Calling all fashion-lovers: These are eight documentaries you need to see

Our pick of documentaries that will keep your passion for fashion going long after the runway ends. 


Bill Cunningham New York 

Xuly Bet - Front Row - Fall 2016 New York Fashion Week: The Shows

"I don't decide anything," he said in the 2010 documentary Bill Cunningham New York. "I let the street speak to me, and in order for the street to speak to you, you've got to stay out there and see what it is." This film offers a peek inside the life of one of the industries most revered fashion photographers, the late, great Bill Cunnigham. His first photo set was published in the New York Times in 1978 featuring passers-by and that shot of Greta Garbo, and through the years he captured everyone on camera: from socialites to celebrities, to fashion designers and regular people on the streets. As Anna Wintour says in the documentary, "We all dress for Bill."

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MANOLO: THE BOY WHO MADE SHOES FOR LIZARDS

In what is a unique exploration into the life and work of the man whose name is synonymous with Carrie Bradshaw and her closet essentials, this paints an intimate portrait of legendary designer Manolo Blahnik. The biopic, to premiere on September 15 in the US, features an array of famous faces - including Sex and the City author Candace Bushnell - talking about the designer and what it means to step into the world famous shoes.

CHASING BEAUTY

This documentary presents a rare glimpse into the darker side of modelling. Chasing Beauty speaks with supermodels, photographers, agents and the like in a quest to answer one of the industry's most complex questions: What is beauty and is it worth the cost? What goes on behind the glitz and glamour? This no-holds-barred documentary is both insightful and entertaining.

SCATTER MY ASHES AT BERGDORF'S

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In what is essentially a feature-length love letter to the iconic Manhattan department store, Scatter My Ashes at Bergdorf's is a behind-the-scenes glance at the Fifth Avenue institution where every designer longs to sell his wares. Look out for cameos by Oscar de la Renta, Michael Kors, Karl Lagerfeld, Isaac Mizrahi, Jason Wu, Manolo Blahnik, Vera Wang, Marc Jacobs, Giorgio Armani, Bobbi Brown, and the Olsen twins.

THE TENTS

How did New York Fashion Week start? The tents at Bryant Park were home to an established NYFW only after plaster from the ceiling of an old warehouse fell on fashion critic Suzy Menkes. The tents sprung up in response to the call for safer venues and the rest, as you'll see, was history. The general sentiment was, ?We love fashion, but we don't to die for it.?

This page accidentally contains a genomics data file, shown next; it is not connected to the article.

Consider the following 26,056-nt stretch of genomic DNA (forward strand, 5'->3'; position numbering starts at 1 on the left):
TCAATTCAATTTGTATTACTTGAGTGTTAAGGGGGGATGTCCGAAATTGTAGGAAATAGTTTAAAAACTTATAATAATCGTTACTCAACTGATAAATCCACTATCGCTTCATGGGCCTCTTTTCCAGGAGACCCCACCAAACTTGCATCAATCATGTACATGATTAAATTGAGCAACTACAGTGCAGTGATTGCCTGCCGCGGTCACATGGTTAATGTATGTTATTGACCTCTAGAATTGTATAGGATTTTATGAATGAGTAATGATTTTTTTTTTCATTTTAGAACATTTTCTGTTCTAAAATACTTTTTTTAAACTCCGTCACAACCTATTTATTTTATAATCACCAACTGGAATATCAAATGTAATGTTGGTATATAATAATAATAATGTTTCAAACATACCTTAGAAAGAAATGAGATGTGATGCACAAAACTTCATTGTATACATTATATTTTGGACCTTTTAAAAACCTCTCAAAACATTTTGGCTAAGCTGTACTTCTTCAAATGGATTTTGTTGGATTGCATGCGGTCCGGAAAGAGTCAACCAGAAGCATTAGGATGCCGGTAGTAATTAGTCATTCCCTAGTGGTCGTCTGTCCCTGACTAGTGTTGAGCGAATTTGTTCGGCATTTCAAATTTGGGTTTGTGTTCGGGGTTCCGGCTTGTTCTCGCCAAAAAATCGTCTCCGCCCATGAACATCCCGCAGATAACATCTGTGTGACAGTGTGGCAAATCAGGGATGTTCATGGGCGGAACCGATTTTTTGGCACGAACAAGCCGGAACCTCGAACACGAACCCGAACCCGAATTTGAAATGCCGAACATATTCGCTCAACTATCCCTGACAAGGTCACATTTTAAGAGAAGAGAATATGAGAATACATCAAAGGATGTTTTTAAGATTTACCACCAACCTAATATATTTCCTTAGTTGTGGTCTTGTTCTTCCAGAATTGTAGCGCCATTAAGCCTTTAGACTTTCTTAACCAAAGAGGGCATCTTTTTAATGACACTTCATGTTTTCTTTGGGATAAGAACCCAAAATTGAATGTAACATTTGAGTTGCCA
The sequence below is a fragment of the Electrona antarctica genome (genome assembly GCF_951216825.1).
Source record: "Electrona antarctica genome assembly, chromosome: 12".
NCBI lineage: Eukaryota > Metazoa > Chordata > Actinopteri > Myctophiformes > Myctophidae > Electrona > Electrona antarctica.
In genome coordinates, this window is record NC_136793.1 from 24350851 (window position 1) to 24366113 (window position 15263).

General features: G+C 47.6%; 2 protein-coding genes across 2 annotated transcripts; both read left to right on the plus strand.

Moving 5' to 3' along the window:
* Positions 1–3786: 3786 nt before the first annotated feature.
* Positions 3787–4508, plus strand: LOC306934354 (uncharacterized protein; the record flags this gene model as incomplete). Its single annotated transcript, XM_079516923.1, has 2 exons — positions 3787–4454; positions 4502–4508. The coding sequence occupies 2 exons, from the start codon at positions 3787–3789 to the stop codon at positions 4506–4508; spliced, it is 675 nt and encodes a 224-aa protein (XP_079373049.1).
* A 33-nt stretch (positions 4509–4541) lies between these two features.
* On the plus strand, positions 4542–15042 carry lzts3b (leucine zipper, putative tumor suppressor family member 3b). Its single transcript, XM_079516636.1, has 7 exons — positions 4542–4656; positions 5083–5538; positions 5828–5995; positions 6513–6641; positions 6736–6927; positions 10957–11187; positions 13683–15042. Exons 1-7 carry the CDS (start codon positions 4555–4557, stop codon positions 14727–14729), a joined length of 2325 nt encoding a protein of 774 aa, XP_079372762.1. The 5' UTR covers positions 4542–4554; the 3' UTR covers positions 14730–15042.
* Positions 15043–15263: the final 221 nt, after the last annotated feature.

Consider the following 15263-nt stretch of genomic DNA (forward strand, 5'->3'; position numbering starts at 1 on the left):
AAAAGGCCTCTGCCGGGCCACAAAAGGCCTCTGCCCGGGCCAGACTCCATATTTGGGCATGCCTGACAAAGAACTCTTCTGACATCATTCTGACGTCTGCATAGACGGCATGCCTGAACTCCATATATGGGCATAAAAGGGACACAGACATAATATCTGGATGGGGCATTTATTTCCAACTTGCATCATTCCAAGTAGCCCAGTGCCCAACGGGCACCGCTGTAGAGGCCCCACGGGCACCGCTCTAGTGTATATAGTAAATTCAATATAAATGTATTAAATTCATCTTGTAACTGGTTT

DIANA VREELAND: THE EYE HAS TO TRAVEL

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The late Harper's Bazaar and Vogue editor was known as the vivacious empress of fashion. She was the original; before trendsetters, before Anna Wintour, there was Diana Vreeland. She was the editor who helped bring the industry into the modern age - she published the first photos of the bikini and model Twiggy in the 1960s. This film takes a colourful look at her life and how she became one of the most legendary fashion editors.

THE SEPTEMBER ISSUE

Possibly the fashion documentary that created a whole genre. Filmmaker RJ Cutlers was given unprecedented access as he chronicled US Vogue editor-in-chief Anna Wintour and her creative director Grace Coddington's journey putting together the iconic September issue of the publication. All eyes are on Wintour, but it's Coddington who steals every scene. Look out for an appearance by now British Vogue editor Edward Enninful, who panics when trying to put a shoot together.

DIOR AND I

Dior And I is a behind-the-seams glimpse at the making of Raf Simons first Haute Couture collection for Christian Dior in 2012. Established in the fashion world as a minimalist designer, Simons has both his reputation and the legacy of Dior on the line when appointed Creative Director of the iconic Parisian brand. With only eight weeks to complete the collection, Simons and his dedicated group of collaborators work against time to make his vision a reality. It's a brilliant watch, and the clothes are to-die-for.

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Main photograph: Jason Llyod-Evans 

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